Thursday, November 22, 2012

Mark Twain: Satirical Softcover of Siamese Serfdom

I wanted to discuss the topic I brought to class the other week outlined in my Précis assignment. Mark Twain’s humor and use of sarcasm appeal to my own sense of humor. He uses the sometimes ridiculous happenstances to parody the societal norms of the time. The indirect criticism is a clever and poetic way to attack the institutions that create a paradox. Racism is a self-contradicting social construction that is still alive today.

My Précis assignment focused on the idea that Pudd’nhead Wilson and Those Extraordinary Twins were meant to be a single novel, not separated as they were published. This little bit of information is valuable; however the larger issue of race and racism in this country is expounded upon by the author of the academic journal I researched. Being a Spanish major I have been enrolled in many cultural studies and language courses. Some of these courses have made me more culturally sensitive and have revealed the more profound nature of racism. Even though institutional racism is not as apparent or regulated today, it still exists in a significant way. There are many large and small legislative maneuvers that attempt to control minorities within the United States. In the 19th century and even late into the 20th century people of color have been subject to discrimination and segregation. What I appreciate about Mark Twain’s work is that he appropriately creates a satirical work that highlights, in sometimes a not so subtle way, the flaws of the standards have created for themselves and others. He utilizes the two pair of “twins” to develop an argument against the very core of racism. The switching of the twins points out the blatant contradiction of the blood argument. The blood of a person of color is only different because society makes it different. The small community creates the distinction between black and white, when there is no physical, visible difference. Mark Twain continues to satirize the irony in Those Extraordinary Twins with the idea of “killing half”. Society, represented by the court system, elects to execute one twin, but because they are conjoined twins they doom the other to die as well. Those who judge a decision are truly caught between a rock and hard place. Mark Twain uses this fiction as a way to illustrate the impossibility of a solution and relates it back to the inability of society to make a proper decision.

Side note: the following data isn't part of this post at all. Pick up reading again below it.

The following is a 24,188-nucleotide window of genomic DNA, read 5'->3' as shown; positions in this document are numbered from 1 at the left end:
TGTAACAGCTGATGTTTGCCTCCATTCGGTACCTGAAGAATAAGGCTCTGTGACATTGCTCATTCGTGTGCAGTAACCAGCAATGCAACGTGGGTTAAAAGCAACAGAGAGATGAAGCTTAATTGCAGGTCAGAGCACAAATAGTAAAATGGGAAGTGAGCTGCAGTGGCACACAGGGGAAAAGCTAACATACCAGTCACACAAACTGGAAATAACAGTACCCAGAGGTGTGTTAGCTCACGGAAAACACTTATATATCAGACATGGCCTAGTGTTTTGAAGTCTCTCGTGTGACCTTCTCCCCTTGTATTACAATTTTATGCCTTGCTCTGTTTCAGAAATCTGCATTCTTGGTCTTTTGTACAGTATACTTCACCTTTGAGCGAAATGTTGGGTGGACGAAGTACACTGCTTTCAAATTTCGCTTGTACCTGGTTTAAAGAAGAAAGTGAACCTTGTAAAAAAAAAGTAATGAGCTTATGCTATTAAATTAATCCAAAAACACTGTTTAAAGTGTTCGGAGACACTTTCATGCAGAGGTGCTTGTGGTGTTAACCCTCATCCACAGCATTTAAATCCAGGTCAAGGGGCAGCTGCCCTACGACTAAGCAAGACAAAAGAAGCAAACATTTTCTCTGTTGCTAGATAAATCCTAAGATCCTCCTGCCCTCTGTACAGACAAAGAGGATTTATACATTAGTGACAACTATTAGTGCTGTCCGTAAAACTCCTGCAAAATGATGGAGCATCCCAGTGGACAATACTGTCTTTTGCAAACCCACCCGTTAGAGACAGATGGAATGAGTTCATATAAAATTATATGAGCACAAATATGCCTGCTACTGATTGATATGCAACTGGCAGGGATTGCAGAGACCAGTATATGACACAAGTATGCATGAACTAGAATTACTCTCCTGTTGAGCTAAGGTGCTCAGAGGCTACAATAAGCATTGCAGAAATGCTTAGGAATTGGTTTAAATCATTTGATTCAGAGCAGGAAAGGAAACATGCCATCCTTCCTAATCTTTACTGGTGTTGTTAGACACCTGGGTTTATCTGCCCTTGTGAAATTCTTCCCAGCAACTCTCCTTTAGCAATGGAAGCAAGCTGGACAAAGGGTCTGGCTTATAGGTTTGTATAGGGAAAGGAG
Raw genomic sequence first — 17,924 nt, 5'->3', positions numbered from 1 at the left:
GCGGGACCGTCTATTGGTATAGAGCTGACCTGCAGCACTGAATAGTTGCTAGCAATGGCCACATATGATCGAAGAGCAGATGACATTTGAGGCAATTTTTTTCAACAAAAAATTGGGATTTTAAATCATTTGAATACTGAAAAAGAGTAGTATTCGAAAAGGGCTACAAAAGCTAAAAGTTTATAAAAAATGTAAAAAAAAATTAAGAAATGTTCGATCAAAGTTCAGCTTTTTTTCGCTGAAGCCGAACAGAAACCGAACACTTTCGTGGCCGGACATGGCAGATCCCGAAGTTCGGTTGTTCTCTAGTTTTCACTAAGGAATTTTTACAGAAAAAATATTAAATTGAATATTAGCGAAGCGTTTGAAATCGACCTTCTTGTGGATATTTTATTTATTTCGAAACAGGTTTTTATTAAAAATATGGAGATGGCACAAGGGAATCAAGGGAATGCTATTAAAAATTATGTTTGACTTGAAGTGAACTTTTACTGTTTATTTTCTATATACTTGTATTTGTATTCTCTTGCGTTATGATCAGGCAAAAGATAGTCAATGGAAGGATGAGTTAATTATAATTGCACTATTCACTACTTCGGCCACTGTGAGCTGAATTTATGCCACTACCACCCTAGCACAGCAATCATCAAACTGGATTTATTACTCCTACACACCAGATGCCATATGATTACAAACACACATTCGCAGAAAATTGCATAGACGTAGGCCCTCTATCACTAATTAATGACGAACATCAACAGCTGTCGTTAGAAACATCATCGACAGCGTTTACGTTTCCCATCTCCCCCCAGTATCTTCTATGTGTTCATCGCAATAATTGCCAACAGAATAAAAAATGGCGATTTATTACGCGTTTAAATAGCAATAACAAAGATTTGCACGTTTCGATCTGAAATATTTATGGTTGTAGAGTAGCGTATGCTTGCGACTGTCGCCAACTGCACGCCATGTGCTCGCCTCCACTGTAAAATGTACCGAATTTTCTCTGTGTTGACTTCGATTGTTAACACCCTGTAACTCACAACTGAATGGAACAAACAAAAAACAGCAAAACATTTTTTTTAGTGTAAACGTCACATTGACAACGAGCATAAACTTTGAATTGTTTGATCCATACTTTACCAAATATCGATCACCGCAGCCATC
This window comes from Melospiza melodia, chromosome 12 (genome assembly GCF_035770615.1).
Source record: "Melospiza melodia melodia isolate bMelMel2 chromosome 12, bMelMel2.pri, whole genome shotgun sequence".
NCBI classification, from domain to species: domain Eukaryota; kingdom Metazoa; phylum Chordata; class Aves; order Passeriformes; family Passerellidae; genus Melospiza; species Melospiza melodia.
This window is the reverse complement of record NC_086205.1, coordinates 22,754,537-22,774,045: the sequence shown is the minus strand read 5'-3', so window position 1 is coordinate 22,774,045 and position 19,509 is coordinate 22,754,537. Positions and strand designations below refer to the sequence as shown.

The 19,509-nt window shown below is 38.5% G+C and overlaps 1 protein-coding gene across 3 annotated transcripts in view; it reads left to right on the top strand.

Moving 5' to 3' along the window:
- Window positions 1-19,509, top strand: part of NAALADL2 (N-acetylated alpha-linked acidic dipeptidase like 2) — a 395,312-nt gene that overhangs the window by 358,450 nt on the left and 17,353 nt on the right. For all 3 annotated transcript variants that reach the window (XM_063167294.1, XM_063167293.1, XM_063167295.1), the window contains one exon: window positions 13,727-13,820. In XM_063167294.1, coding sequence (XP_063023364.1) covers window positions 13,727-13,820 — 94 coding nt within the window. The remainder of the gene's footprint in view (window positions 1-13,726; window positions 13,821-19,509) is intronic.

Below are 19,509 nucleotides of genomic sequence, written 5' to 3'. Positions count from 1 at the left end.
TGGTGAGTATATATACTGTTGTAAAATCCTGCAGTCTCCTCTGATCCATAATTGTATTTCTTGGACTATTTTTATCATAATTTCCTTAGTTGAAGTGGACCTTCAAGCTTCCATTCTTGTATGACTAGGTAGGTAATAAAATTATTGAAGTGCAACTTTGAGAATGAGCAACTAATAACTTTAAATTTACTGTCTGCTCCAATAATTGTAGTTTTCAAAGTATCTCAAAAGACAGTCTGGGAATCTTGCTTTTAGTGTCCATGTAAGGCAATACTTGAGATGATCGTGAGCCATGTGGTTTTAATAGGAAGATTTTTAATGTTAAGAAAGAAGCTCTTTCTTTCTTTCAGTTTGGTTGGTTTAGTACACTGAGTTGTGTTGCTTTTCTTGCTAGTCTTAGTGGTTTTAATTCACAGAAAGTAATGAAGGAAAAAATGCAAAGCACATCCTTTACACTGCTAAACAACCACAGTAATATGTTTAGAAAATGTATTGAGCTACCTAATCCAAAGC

The two novels make a fun read and demonstrate the ridiculous contradiction racism presents.

1 comment:

  1. I think you are right about Twain. His writing was satirical, but at the same time he was making a serious comment on the society that surrounded him and his books. It is interesting to look at Twain's work and see the social commentary that is often found in his writing, Pudd’nhead Wilson and Those Extraordinary Twins are no exception. With The Autobiography of an Ex-Colored Man we are once again seeing how the "one-drop" notion comes into effect. It is interesting to see the two different takes on the notion and how it effects the characters differently. Hopefully noting too terrible comes of the narrator in The Autobiography of an Ex-Colored Man.